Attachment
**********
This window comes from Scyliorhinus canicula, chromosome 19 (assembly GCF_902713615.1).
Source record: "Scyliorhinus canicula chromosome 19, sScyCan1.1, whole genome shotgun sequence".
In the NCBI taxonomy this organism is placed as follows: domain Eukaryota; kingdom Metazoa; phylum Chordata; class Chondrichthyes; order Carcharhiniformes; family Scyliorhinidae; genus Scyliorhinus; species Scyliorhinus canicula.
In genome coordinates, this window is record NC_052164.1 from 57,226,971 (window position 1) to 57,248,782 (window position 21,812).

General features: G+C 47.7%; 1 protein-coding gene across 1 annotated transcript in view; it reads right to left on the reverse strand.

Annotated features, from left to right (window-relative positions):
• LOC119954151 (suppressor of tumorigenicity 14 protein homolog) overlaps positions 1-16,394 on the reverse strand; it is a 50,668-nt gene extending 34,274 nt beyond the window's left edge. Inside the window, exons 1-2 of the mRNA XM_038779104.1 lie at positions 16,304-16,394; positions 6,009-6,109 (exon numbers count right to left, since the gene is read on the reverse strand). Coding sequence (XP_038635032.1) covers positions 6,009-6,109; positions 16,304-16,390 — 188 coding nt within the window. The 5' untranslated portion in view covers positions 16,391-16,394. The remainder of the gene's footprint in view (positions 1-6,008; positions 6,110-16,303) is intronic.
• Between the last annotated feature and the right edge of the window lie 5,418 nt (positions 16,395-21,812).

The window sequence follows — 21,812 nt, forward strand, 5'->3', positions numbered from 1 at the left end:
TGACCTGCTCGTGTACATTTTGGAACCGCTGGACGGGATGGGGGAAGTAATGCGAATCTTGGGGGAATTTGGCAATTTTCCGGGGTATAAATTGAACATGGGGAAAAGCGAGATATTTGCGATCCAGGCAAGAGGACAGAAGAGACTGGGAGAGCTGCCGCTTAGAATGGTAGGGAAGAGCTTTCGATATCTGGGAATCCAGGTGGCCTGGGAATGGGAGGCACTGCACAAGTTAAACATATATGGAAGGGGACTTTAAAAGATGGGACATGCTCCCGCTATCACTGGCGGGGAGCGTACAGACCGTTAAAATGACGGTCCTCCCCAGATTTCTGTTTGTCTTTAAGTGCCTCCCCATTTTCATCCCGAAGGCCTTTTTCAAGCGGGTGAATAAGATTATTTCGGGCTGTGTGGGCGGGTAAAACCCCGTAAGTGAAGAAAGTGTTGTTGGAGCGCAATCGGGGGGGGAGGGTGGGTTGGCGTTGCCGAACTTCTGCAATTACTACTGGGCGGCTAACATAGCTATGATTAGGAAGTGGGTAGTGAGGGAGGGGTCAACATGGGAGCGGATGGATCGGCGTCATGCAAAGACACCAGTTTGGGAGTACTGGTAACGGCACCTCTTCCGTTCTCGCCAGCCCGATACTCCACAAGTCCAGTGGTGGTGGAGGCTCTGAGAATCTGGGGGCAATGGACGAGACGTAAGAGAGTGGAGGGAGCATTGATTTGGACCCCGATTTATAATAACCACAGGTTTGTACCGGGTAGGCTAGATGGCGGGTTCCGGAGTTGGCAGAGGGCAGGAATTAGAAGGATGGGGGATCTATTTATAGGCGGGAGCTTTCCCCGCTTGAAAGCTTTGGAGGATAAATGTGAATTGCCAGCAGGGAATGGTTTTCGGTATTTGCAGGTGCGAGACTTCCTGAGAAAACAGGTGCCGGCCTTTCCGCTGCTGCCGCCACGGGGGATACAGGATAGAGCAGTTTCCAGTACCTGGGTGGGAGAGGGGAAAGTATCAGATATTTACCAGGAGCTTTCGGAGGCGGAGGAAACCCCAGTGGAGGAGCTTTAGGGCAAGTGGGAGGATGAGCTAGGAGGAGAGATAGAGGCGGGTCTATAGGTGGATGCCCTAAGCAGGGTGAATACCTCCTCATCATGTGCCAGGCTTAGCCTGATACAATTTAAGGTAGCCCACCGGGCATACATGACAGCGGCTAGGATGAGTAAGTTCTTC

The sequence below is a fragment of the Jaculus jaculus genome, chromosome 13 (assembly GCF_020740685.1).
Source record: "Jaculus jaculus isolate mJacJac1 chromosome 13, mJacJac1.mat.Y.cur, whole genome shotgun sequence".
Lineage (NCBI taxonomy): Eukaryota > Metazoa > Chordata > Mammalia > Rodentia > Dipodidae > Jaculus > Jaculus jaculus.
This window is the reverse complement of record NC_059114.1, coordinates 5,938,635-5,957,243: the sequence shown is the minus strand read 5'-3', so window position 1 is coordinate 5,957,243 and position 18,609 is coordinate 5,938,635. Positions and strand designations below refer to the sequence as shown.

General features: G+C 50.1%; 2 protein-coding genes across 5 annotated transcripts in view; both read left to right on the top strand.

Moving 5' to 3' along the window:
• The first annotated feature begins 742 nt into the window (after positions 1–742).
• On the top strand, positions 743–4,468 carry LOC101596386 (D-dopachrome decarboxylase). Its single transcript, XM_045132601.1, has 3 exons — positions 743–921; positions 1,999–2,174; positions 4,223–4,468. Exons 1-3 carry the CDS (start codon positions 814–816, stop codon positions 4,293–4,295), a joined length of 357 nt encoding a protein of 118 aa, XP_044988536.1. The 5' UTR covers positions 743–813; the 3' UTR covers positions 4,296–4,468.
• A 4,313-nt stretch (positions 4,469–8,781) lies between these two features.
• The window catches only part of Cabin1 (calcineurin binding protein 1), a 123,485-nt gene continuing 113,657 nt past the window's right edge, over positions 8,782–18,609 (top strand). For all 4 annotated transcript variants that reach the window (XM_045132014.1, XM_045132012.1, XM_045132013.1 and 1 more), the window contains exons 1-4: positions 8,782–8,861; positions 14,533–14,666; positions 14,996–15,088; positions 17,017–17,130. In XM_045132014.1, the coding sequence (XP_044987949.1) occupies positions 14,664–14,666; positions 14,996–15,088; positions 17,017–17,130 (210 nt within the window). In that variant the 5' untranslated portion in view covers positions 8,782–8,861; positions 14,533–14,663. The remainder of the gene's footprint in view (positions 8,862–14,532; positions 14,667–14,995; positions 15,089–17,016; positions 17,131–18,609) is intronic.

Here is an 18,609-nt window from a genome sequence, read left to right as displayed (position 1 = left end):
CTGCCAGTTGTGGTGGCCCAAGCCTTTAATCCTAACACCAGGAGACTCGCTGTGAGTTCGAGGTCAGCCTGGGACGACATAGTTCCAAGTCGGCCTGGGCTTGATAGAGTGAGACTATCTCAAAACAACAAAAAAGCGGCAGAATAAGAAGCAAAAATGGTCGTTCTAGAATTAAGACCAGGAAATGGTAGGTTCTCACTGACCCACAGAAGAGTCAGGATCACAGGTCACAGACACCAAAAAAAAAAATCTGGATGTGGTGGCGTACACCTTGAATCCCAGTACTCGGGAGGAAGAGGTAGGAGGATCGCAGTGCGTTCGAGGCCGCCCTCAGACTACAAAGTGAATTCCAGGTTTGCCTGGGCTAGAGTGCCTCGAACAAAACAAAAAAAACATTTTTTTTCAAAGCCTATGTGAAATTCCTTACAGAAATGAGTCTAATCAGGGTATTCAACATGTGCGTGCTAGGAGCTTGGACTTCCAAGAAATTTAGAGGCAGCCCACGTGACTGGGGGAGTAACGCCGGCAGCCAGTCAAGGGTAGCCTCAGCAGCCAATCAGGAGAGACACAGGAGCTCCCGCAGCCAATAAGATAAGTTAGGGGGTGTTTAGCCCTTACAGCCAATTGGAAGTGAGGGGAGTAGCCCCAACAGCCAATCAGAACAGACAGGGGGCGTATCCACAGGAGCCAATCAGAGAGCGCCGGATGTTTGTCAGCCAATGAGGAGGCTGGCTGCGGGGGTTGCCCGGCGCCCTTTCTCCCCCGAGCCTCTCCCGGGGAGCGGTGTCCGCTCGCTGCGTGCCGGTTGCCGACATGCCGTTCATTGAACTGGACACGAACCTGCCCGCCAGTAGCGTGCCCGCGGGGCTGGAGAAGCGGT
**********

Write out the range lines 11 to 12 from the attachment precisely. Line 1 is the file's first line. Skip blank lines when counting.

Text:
The sequence below is a fragment of the Jaculus jaculus genome, chromosome 13 (assembly GCF_020740685.1).
Source record: "Jaculus jaculus isolate mJacJac1 chromosome 13, mJacJac1.mat.Y.cur, whole genome shotgun sequence".